Tom Stenzel
Tom Stenzel

Farm labor and immigration reform have been the hot-button topics for Tom Stenzel during the “Fresh Impact” tour of California.

The tour is March 13 to March 26, with stops at produce-related companies throughout the supply chain.

Stenzel, president of the United Fresh Produce Association, Washington, D.C., said March 20 he just finished the Santa Maria town hall meeting at Windset Farms, with meetings scheduled March 21 in Oxnard and March 22 in Los Angeles at the wholesale market and later at a luncheon in San Bernadino.

The United Fresh tour began in Delano with a luncheon with United Fresh chairman David Krause, president of Paramount Citrus; it ends March 26 in San Diego.

While new food safety rules and the languishing farm bill drew questions, Stenzel said immigration reform is the key issue for California industry leaders.

Immigration reform tops industry buzz on United Fresh tour“I think labor is clearly number one,” he said.

United Fresh and other key voices for American agriculture are engaged in discussions with Sen. Dianne Feinstein, D-Calif., and Sen. Marco Rubio, R-Fla., trying to work out the solution for agriculture, he said.

Stenzel said agriculture is even more united in the current push toward immigration reform than it was for AgJobs legislation, which was produced from a compromise between agriculture and farm labor interests in 2000.

“AgJobs was more of a fruit and vegetable solution ten years ago, but now we’ve got the dairy industry, we’ve got the Farm Bureau and everyone on board,” he said.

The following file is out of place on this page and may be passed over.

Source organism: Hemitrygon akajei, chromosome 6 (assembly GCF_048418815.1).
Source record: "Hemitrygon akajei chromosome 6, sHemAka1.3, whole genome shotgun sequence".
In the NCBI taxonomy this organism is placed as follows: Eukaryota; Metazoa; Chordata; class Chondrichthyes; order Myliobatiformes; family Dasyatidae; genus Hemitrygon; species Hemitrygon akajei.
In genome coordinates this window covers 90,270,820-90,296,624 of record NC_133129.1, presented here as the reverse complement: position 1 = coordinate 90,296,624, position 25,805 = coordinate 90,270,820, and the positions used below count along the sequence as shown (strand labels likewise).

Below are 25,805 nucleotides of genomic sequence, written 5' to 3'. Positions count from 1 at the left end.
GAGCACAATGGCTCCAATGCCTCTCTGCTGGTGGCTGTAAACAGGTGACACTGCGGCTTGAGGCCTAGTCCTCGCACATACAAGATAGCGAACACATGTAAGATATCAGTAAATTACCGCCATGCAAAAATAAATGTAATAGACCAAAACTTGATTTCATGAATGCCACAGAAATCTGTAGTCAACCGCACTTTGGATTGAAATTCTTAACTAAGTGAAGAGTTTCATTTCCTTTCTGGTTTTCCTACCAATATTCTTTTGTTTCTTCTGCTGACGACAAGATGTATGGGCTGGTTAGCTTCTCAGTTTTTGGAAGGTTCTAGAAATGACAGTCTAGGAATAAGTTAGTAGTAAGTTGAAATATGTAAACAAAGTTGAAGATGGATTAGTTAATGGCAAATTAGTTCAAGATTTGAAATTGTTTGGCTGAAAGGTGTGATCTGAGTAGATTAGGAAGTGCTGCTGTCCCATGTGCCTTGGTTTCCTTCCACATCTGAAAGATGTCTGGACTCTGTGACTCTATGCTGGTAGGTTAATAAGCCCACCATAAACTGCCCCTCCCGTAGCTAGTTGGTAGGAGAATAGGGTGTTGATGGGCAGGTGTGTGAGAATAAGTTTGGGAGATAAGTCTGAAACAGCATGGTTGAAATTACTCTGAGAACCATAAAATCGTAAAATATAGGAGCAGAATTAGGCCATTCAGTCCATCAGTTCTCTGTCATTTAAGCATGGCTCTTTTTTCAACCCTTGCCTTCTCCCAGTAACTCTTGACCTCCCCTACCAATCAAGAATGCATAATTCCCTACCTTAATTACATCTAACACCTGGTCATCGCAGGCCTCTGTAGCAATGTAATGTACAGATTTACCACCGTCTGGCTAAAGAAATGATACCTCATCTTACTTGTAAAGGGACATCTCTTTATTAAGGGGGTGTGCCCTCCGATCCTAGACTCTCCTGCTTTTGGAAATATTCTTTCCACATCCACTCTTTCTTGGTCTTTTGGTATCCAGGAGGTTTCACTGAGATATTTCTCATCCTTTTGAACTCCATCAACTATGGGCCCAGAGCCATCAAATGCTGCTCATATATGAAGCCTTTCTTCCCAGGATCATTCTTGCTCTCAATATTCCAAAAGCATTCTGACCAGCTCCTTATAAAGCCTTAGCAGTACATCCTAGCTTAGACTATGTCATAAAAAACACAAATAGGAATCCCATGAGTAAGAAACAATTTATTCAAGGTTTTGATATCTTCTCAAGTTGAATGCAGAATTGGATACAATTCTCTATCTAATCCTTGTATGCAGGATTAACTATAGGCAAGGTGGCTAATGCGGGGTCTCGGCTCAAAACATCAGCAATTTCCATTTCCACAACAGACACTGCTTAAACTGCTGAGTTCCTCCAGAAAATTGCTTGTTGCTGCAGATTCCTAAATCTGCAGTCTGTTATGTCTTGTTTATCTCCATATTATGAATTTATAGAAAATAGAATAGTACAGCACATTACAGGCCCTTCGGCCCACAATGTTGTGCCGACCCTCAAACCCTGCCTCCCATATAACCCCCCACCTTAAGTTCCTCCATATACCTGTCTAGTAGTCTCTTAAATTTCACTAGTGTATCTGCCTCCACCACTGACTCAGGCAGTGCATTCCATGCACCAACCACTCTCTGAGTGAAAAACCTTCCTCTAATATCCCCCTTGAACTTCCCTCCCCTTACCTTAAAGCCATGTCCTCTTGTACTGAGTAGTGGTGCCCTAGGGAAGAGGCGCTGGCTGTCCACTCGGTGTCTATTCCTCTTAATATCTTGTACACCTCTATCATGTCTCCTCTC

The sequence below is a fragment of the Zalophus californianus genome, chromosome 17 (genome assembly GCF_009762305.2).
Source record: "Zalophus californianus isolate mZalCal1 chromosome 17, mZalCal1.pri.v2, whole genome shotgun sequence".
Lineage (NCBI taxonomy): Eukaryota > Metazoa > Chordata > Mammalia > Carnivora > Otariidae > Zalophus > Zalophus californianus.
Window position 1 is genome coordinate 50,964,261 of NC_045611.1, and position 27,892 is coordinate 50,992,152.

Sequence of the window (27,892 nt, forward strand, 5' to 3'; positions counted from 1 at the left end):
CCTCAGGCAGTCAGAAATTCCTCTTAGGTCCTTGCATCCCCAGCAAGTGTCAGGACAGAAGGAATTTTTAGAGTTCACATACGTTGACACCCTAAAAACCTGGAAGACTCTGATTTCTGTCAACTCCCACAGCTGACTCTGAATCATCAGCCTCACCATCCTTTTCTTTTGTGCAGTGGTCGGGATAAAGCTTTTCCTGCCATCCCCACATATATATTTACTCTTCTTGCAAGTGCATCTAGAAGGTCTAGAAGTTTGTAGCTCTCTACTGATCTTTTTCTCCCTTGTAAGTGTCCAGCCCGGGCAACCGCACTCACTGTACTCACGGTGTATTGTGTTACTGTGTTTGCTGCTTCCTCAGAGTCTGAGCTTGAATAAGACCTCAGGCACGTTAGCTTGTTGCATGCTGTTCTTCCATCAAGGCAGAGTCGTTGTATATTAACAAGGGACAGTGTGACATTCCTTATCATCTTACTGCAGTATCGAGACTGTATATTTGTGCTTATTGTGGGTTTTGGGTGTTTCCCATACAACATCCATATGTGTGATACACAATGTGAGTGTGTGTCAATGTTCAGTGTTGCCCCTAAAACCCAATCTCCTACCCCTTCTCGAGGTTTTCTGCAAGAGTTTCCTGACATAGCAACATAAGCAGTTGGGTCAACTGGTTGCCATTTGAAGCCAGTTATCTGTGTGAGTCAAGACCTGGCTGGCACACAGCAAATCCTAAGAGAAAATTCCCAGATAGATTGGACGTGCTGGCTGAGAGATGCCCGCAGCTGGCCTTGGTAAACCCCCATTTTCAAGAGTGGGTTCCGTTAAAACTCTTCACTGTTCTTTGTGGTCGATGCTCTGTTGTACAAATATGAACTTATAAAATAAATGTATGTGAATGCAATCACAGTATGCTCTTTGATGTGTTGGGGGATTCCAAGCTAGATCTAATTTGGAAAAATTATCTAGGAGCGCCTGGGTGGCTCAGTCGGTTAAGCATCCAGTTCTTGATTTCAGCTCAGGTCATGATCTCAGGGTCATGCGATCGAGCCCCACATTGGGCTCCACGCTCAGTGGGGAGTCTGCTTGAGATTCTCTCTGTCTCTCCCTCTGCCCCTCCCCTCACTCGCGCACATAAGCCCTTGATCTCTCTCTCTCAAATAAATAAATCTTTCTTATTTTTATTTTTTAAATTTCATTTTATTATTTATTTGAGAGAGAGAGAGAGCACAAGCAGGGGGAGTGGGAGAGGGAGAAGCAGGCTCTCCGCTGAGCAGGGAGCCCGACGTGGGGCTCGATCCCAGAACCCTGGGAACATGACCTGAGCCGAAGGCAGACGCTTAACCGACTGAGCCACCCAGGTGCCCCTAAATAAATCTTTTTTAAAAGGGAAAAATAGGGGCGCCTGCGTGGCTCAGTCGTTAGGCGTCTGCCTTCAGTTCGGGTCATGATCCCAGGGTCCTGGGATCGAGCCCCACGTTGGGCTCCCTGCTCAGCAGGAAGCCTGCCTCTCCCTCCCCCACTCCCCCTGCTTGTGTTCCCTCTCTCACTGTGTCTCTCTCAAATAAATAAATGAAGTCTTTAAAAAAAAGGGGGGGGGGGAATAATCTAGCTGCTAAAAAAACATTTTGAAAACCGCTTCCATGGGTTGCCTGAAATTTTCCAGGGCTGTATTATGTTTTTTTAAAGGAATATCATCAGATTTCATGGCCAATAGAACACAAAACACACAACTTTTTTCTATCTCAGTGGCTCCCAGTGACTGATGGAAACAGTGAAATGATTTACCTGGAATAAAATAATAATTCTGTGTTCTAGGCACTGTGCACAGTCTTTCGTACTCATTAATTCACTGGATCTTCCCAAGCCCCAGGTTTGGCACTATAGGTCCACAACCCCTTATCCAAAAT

Stenzel said that many key elements of the AgJobs legislation are a part of the new reform, including finding legal status for current undocumented workers and creating a workable guest worker program.

New food safety regulations were also a big topic of discussion on the tour, he said.

“People want to know how it is going to affect them,” Stenzel said.

The regulations won’t have an immediate effect, he said, but the industry will be engaged with dialogue with the Food and Drug Administration for a couple of years.

“What I’m trying to tell people that this is a huge change, the first change in food safety law in more than 50 years and it is not going to happen overnight,” he said. “But we as an industry have got to make sure that we understand what they are proposing and what it would do to the industry.”

Stenzel said the May 14-16 United Fresh Show in San Diego is also generating a buzz among California produce marketers. Registration numbers and exhibits are up from last year, and he said industry leaders in California are pleased with the speakers and programming for the meeting.

The United Fresh California tour was unusual for the number of stops, he said.

The associaiton had town hall meetings in other regions of the U.S. in recent years, including tours in the Northeast and the Southeast.

“We do 10 to 12 town hall meetings every year, but this is a little different to do ten of them in a row and all of them in California,” Stenzel said.

Stenzel said he will attend the California Grape & Tree Fruit League annual convention in Laguna Niguel March 23-24. The final meeting of the Fresh Impact tour will be in San Diego on March 26, with a social gathering planned near the convention center, he said.